The Back Roads of Interior B.C. in 1 Week
Don't just zoom between the Canadian Rockies and Vancouver -- take time to explore the significantly less crowded Purcell and Selkirk mountains, the Okanagan wine country, and detour through Whistler on your way to Vancouver.
Day 1: Exploring B.C.'s Mountain Parks
Savvy outdoor enthusiasts know that just west of crowded Banff and Jasper parks are three much less busy but equally stunning national parks, Yoho, Glacier, and Revelstoke. From Lake Louise, follow Hwy. 1 west over the Continental Divide, where Yoho National Park offers Canada's second-highest waterfall, Glacier National Park features hiking trails to the base of icefields, and Revelstoke boasts the Meadows in the Sky Parkway, leading to flower-spangled alpine meadows. Spend the night in the charming mountain town of Revelstoke.
Days 2 & 3: The Okanagan Wine Country
Head west from Revelstoke, then drop south on Hwy. 97A at Sicamous. The landscape quickly changes from lush forests to arid desert highlands. The Okanagan Valley, filled with 128km-long (80-mile) Okanagan Lake, is a fruit-growing paradise now famous for its burgeoning wine industry. After arriving in Kelowna, relax at the city's sandy lake beachfront and check out the bustling restaurant scene. The following day, explore the valley's more than 100 wineries, many of them south of Kelowna toward Penticton. The same irrigation that supports wine grapes sprinkles golf courses -- some of B.C.'s top courses overlook Okanagan Lake.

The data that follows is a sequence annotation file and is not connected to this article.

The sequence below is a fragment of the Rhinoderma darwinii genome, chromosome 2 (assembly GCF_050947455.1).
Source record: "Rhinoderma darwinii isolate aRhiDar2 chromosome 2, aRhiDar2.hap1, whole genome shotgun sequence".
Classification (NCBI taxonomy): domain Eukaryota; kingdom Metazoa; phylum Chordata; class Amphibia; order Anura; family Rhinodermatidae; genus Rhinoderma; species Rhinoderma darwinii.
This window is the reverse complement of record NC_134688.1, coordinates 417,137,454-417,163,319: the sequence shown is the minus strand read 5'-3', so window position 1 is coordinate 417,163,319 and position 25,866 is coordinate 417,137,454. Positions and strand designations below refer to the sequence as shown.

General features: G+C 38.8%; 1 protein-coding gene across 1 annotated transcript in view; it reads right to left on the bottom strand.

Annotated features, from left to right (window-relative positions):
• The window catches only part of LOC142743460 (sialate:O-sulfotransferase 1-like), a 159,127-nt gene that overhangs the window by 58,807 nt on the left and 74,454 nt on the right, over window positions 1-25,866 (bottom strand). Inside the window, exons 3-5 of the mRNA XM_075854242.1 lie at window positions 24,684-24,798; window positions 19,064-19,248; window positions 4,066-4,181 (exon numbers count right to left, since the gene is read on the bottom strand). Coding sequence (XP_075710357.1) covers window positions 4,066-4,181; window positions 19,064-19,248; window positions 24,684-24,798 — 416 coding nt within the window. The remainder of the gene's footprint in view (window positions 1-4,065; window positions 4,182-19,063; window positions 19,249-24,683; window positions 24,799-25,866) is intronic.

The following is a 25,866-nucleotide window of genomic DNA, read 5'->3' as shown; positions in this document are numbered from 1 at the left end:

Day 4: West to Whistler
This is a road-trip day, starting on the so-called Peachland Connector (Hwy. 97C) that connects the Okanagan Valley to Merritt. From Merritt, leave the freeway and follow secondary roads to Lillooet. At this historic town on the Fraser River begins one of the most dramatic mountain roads in British Columbia, climbing up the Cayoosh Valley, cresting the Coastal Mountains, and dropping into Whistler, one of the continent's top mountain resorts.
Days 5 & 6: Whistler
Whistler gained its fame as a ski destination -- there's a reason that the 2010 Winter Olympics ski events were held at the exemplary Whistler/Blackcomb Resort -- but today Whistler is as busy in summer as winter. If you're a shopper, exploring the shops in Whistler Village can take most of a day, and with four championship golf courses nearby, duffers will find plenty of challenges. In summer, there's glacier skiing through August, and hiking and biking trails start at the village edge. Nightlife in Whistler is very lively, with a dining scene to rival Vancouver's.
Day 7: Drive to Vancouver
From Whistler, Hwy. 99 drops from mountain heights to sea level along the scenic Sea-to-Sky Highway, before entering Vancouver from the north.
Note: This information was accurate when it was published, but can change without notice. Please be sure to confirm all rates and details directly with the companies in question before planning your trip.